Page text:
Rising wages keep China manufacturing moving
With mainland workers getting too expensive to employ, manufacturers of low value goods are making difficult choices.
China’s wages are expected to increase by 10 percent or more this year, continuing a steadily rising trend that has seen workers’ earnings grow by almost 50 percent in the last three years.
The impact of the growing payroll is being felt most acutely in the manufacturing heartland in the Pearl River Delta area of Guangdong Province. Home to tens of thousands of factories, many owned by Hong Kong companies, the manufacturers have been battling rising costs that have driven thousands out of business.
China never became the “factory of the world” by charging high prices, but the traditionally thin margins are being squeezed even further by wage increases. Shenzhen’s minimum wage almost doubled early last year, increasing by 13 percent rise to 1,808 yuan a month (US$300). This was on top of a 14 percent rise in 2012 and a 12.3 percent increase in 2011. Last week it went up by another 13 percent.
Beijing is behind the minimum wage hikes as it tries to boost earnings and improve domestic consumption, but the government has also been forcing high polluting heavy industry to move away from the coast in its Go West programme.
A large portion of this low-end manufacturing has moved to the central cities of Chongqing and Chengdu, but a growing number of companies are shifting their manufacturing plants out of China to countries in Southeast Asia. As wages continue to grow, the number of factories moving out will accelerate.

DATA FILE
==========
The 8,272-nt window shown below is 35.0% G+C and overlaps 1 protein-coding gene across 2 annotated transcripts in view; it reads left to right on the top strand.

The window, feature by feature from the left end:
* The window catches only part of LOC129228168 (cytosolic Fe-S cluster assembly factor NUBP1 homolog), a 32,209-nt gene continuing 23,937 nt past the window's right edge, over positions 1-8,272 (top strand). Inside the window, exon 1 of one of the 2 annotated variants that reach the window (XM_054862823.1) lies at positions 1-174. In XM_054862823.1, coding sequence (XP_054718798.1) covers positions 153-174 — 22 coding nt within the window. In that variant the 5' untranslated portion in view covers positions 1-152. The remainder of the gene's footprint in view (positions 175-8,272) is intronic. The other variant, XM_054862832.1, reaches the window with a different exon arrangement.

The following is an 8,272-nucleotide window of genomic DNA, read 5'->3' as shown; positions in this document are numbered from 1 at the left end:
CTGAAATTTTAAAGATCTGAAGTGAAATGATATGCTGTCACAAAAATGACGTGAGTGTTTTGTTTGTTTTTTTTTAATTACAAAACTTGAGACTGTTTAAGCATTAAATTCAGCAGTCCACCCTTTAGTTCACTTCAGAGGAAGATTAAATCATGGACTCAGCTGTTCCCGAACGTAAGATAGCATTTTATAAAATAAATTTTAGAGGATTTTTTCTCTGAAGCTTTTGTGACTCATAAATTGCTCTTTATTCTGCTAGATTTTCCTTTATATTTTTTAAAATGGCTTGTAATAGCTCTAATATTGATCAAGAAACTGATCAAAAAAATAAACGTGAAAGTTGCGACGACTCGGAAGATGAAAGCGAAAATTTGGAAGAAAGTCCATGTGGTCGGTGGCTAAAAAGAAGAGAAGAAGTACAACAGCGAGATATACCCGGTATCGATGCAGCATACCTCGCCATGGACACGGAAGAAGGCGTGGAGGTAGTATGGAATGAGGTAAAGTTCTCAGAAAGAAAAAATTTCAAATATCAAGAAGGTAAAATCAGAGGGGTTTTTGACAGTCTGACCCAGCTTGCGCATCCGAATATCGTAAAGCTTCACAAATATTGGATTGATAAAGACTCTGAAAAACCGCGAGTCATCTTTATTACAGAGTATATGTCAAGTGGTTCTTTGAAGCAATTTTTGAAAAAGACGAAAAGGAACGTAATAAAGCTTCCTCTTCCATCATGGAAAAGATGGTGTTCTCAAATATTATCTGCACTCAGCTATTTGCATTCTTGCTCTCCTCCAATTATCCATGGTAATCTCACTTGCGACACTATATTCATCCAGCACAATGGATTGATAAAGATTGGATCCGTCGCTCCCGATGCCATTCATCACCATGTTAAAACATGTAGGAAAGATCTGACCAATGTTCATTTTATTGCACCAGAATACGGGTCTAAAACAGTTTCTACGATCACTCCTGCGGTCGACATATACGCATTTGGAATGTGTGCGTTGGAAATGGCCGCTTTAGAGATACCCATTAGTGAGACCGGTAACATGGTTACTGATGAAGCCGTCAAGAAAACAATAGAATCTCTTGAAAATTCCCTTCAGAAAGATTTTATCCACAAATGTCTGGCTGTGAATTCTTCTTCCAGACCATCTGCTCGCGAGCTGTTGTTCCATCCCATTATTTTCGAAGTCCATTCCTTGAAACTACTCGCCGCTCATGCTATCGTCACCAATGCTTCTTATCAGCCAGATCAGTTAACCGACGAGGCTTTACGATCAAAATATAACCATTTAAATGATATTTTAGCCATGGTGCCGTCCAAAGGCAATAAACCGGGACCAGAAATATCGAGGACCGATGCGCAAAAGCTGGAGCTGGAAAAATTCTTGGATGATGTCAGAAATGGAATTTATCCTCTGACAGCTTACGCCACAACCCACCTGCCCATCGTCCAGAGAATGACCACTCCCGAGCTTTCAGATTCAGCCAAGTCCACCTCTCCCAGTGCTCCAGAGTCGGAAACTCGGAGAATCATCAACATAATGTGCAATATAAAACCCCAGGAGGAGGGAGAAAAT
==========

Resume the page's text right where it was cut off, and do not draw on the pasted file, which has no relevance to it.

It is not only the high wages that make mainland manufacturers head for the business visa office. Manufacturing sectors are set up in clusters surrounded by suppliers where all the raw materials can be sourced from nearby. For many factories it is easier moving to the established manufacturing areas of Vietnam or Sri Lanka or Bangladesh than to load up the wagons and head west.
It is a chicken-egg situation. Factories can’t move until the suppliers are in place, and suppliers won’t move until there are factories to supply.
And you can’t talk about exports without dealing with exchange rates. The rising value of China’s currency has taken the RMB close to the US$6 mark, shrinking already thin export profit margins and foretelling a gloomy start to the Year of the Horse.
Manufacturing moving up the value chain is an inevitable consequence of improving incomes in an emerging economy, except in China the effect is exaggerated by an aggressive push by Beijing to clean up its act.
It is good in the long run but there will be considerable short-term pain for the hundreds of millions of low skilled migrant labourers who depend on factory wages for survival, no matter how meagre the payroll.